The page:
I’ve still got some pictures left over from the weekend, if you can believe it, so here they are.
This first one features a pair of mute swan cygnets, and I took it on Sunday after I was inspired to look up just how big they are by the spectacular Saturday fly-over. I read that gray turns out to be the “natural” cygnet color, and ones with the white color morph are known as “Polish swans”, they are “found only in populations with a history of domestication,” and “Polish swans “carry a copy of a gene responsible for leucism.”
They all turn white when they grow up, so I guess it’s a moot point anyway.
Here’s a handsome common wood pigeon (Columba palumbus), which I first showed you back in May. It is close cousins with the smaller rock pigeons that nest under the bridges over the Milwaukee River at either end of Estabrook Park. I see them here often enough and usually leave them alone, but this one just seemed to be begging for a photograph.
Here’s another ruddy darter dragonfly, which are pretty common lately, but this one perched on such a nice bright red stem that I thought it was worth another shot.
On Sunday, the thistles I was wading through to photograph butterflies were also full of bees, as you can probably imagine, and I am happy to report that we all left each other alone. Once in a while, however, the expected buzzing would sound disturbingly near and incessant, and upon closer inspection, I witnessed this fascinating behavior, where one “bee” would hover over another.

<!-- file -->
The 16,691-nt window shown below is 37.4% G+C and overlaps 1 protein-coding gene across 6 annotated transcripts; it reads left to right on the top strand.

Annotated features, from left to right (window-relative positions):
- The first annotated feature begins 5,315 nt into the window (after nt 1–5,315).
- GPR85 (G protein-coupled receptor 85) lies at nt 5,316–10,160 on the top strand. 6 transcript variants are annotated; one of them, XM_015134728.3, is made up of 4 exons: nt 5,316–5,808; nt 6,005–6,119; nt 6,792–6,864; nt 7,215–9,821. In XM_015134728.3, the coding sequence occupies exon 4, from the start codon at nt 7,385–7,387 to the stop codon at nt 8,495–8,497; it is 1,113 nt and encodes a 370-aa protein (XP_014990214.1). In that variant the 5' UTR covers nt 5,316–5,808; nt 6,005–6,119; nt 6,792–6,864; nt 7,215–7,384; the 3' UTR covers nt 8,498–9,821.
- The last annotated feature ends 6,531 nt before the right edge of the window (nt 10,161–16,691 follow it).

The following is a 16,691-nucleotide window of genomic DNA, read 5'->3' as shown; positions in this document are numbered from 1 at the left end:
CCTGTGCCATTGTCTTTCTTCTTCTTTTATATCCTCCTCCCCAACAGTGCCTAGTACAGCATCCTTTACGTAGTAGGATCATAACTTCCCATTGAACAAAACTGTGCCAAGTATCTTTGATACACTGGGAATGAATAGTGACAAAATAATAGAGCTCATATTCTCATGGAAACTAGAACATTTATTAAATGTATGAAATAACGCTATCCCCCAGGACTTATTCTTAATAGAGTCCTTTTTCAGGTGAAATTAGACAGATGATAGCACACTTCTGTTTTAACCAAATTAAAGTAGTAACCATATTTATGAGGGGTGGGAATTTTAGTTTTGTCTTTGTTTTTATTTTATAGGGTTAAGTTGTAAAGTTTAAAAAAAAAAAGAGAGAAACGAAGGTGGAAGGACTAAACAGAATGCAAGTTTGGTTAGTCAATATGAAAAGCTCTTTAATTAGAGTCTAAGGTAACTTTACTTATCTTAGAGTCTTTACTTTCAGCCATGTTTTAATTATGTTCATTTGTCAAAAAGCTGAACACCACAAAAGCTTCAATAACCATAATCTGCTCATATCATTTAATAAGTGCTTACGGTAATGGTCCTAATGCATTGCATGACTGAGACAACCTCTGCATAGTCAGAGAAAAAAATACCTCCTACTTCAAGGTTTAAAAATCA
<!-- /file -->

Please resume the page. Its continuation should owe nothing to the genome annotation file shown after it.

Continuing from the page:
It turns out that these little pollinators are not even bees at all, but hover flies instead, evolved to mimic bees for the protection from predators such appearance affords. There are “about 6,000 species” of hover flies, and I’ve seen several in Estabrook, but it might take me awhile to pin down exactly which ones these are.
Some mate in flight, and perhaps that’s what these mid-air traffic jams are all about.
The hover fly below, however, stood out for a different reason. It was absolutely huge, and that helped me look it up pretty quickly. It’s a hornet mimic hoverfly (Volucella zonaria), and “can reach a length of 25 mm (0.98 inches)!” Further, they mimic “the European hornet (Vespa crabro), by its size, by its appearance and [by] its buzzing flight,” and thank goodness I haven’t yet met any of the real thing yet!
Finally, there were also several bumblebees hard at work, and here’s one on a different variety of thistle.